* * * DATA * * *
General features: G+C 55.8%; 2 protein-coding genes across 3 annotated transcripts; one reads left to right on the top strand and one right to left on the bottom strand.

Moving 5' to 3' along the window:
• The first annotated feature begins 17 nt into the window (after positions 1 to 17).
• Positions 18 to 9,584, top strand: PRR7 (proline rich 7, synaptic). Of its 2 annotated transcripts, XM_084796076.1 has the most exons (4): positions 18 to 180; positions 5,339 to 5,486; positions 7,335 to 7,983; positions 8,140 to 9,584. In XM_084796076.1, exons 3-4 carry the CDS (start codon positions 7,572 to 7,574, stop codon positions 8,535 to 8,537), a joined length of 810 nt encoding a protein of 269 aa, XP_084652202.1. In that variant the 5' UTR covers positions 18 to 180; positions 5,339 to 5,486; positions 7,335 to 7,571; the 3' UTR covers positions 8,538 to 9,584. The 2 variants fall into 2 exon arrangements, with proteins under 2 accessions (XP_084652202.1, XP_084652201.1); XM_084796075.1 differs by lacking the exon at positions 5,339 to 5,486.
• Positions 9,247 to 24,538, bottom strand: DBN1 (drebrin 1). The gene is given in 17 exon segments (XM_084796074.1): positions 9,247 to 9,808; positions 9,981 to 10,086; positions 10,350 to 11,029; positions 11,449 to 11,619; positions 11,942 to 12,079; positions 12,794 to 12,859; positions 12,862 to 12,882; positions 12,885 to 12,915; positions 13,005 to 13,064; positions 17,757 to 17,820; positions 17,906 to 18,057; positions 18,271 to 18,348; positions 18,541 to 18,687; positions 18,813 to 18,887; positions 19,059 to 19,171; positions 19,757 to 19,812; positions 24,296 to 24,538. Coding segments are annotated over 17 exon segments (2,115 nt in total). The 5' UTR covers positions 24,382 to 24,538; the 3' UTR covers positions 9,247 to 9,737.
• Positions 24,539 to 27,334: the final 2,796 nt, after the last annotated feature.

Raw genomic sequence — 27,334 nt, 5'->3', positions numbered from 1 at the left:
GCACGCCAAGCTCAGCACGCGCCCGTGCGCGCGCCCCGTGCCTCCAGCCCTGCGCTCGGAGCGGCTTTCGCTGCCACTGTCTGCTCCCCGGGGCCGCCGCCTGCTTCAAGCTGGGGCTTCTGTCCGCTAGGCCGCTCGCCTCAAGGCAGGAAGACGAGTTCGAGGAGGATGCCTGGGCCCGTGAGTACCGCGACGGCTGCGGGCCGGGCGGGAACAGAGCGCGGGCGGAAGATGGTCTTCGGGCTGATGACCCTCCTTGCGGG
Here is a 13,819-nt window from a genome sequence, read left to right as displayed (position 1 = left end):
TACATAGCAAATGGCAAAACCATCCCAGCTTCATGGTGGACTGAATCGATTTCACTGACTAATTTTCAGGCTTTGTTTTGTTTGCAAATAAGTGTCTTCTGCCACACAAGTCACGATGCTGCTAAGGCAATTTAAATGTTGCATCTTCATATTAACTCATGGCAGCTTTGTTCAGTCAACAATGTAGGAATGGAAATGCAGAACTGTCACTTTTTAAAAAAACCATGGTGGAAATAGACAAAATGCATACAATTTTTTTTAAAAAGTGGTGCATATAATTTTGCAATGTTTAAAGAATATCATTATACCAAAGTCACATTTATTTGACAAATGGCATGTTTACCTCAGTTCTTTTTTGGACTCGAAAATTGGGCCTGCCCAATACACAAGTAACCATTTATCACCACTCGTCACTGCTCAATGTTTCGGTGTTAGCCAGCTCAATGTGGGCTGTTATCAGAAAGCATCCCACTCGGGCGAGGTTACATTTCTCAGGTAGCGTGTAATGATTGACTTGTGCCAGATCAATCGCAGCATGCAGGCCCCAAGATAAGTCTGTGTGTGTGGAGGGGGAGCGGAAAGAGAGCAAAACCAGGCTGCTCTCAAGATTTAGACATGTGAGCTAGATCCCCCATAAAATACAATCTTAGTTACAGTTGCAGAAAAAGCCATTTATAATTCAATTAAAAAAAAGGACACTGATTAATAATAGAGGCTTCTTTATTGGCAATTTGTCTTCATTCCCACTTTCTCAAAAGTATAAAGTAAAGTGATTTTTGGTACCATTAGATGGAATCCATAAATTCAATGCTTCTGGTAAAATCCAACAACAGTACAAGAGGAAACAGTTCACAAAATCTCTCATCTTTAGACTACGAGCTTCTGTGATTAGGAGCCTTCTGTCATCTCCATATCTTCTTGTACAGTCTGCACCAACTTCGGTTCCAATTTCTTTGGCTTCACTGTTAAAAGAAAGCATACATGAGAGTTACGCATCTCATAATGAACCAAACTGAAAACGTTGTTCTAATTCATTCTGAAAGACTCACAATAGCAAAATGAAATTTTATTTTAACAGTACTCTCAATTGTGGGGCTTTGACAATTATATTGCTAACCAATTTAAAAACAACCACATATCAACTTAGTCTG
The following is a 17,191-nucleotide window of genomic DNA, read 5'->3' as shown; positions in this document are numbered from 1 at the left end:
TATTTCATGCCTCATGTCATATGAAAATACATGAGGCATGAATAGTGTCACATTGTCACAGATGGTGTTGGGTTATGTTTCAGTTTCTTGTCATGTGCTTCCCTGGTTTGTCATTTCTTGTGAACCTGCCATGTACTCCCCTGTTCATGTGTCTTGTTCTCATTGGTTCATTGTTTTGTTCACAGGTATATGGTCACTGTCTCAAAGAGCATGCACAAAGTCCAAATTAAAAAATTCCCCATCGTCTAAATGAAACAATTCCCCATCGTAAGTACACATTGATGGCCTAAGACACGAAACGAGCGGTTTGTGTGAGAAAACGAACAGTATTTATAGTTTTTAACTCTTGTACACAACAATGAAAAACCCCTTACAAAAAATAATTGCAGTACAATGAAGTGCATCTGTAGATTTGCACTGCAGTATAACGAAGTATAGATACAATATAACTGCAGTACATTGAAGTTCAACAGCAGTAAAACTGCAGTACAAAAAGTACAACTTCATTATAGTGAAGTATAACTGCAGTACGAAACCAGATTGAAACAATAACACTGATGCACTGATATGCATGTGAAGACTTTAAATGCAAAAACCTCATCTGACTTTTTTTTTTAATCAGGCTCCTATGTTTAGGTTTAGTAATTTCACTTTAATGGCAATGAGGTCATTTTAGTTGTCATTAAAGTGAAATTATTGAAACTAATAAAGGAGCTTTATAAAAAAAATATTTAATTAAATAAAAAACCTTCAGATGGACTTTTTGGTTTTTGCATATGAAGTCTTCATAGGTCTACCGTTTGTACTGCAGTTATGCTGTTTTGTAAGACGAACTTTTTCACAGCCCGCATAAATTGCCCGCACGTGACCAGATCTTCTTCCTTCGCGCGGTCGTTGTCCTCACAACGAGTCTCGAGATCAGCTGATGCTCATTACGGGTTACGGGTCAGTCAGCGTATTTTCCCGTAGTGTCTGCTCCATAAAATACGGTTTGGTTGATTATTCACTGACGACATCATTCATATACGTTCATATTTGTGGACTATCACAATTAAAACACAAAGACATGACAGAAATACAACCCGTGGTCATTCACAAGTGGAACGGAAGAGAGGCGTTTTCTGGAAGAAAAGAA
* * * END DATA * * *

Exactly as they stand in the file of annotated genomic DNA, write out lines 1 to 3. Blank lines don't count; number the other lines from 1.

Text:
General features: G+C 55.8%; 2 protein-coding genes across 3 annotated transcripts; one reads left to right on the top strand and one right to left on the bottom strand.

Moving 5' to 3' along the window:
• The first annotated feature begins 17 nt into the window (after positions 1 to 17).